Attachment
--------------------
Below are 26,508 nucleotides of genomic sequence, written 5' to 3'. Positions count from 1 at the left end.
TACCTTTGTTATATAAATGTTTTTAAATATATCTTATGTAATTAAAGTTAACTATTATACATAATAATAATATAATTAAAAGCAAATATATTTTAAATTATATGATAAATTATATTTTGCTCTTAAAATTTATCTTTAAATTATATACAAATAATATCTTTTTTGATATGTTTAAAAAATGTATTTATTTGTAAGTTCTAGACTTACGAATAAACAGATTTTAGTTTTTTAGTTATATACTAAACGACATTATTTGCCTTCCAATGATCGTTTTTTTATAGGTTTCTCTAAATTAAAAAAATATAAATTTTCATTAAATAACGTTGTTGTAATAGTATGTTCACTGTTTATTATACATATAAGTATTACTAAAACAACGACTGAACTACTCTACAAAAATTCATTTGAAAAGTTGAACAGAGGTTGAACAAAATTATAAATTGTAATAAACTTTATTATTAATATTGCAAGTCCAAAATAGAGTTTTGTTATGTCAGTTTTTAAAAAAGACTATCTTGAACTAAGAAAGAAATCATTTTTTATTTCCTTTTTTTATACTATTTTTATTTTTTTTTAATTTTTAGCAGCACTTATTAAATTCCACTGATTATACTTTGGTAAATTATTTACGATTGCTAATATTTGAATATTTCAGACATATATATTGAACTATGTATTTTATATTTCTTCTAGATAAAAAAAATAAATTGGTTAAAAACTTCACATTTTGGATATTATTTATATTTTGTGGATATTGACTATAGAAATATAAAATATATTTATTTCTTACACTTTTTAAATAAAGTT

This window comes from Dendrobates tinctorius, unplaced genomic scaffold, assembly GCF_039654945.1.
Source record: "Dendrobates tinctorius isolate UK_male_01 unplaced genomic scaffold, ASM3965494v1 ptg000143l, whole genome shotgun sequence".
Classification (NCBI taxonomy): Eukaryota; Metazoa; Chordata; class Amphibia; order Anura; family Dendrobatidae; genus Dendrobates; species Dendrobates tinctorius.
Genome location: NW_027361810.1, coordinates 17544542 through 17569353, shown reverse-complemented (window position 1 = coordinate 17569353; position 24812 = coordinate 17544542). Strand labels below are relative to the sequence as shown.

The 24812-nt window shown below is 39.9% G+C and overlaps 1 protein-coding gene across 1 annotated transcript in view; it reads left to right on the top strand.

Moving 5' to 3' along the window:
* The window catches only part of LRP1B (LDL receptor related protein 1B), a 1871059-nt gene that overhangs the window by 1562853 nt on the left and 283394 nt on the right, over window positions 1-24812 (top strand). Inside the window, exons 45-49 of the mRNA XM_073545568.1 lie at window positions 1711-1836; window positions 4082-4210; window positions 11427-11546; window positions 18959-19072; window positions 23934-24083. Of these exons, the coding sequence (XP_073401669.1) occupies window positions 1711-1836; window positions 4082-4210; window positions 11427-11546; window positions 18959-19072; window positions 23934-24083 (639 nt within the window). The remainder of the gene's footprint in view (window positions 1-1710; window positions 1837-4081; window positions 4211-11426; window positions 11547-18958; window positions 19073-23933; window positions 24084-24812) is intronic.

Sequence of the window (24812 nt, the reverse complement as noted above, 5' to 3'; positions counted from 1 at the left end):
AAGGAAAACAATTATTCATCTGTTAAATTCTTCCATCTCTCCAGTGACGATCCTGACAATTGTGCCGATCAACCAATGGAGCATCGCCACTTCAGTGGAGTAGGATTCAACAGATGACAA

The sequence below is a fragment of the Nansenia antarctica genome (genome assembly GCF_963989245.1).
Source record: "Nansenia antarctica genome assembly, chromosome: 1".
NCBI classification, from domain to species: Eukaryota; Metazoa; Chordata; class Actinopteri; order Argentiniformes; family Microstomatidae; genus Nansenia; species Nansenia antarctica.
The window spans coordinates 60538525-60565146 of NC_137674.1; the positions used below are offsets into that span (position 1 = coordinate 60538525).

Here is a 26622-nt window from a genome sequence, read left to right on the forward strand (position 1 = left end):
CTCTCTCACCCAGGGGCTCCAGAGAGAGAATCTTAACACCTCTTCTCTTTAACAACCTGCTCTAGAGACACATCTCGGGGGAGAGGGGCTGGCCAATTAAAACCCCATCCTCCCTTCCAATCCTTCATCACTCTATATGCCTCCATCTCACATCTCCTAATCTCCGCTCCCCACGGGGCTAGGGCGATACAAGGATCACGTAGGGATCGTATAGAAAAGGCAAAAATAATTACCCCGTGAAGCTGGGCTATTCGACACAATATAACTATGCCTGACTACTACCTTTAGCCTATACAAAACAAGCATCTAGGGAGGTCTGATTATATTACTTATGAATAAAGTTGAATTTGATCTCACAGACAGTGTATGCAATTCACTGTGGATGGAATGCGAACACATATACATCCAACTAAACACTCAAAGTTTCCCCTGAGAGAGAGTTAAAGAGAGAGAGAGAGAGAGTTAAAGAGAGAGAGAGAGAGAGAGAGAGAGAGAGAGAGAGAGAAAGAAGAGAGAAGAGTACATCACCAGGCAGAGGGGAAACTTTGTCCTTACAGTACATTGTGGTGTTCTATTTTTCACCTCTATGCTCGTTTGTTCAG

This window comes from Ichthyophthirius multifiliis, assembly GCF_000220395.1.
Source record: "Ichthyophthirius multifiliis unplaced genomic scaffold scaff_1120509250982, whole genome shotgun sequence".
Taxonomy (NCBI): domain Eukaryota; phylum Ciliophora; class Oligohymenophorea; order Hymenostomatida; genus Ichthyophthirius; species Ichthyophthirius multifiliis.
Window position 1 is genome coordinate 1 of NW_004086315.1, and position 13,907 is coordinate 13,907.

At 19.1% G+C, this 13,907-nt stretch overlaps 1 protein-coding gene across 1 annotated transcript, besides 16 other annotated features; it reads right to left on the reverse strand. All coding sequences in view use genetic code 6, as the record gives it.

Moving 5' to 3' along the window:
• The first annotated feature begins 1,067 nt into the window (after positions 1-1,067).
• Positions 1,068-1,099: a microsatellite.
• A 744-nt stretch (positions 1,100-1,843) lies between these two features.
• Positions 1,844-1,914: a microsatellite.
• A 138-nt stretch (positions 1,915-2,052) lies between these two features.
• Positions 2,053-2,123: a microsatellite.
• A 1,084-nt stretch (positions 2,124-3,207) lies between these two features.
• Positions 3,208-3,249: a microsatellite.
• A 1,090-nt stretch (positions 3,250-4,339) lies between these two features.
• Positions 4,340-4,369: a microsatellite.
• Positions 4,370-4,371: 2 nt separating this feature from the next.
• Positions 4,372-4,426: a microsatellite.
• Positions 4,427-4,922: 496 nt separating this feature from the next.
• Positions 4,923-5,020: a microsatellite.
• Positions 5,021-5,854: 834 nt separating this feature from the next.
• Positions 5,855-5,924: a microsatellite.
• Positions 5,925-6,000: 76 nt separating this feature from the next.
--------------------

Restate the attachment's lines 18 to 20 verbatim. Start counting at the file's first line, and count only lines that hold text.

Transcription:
This window comes from Ichthyophthirius multifiliis, assembly GCF_000220395.1.
Source record: "Ichthyophthirius multifiliis unplaced genomic scaffold scaff_1120509250982, whole genome shotgun sequence".
Taxonomy (NCBI): domain Eukaryota; phylum Ciliophora; class Oligohymenophorea; order Hymenostomatida; genus Ichthyophthirius; species Ichthyophthirius multifiliis.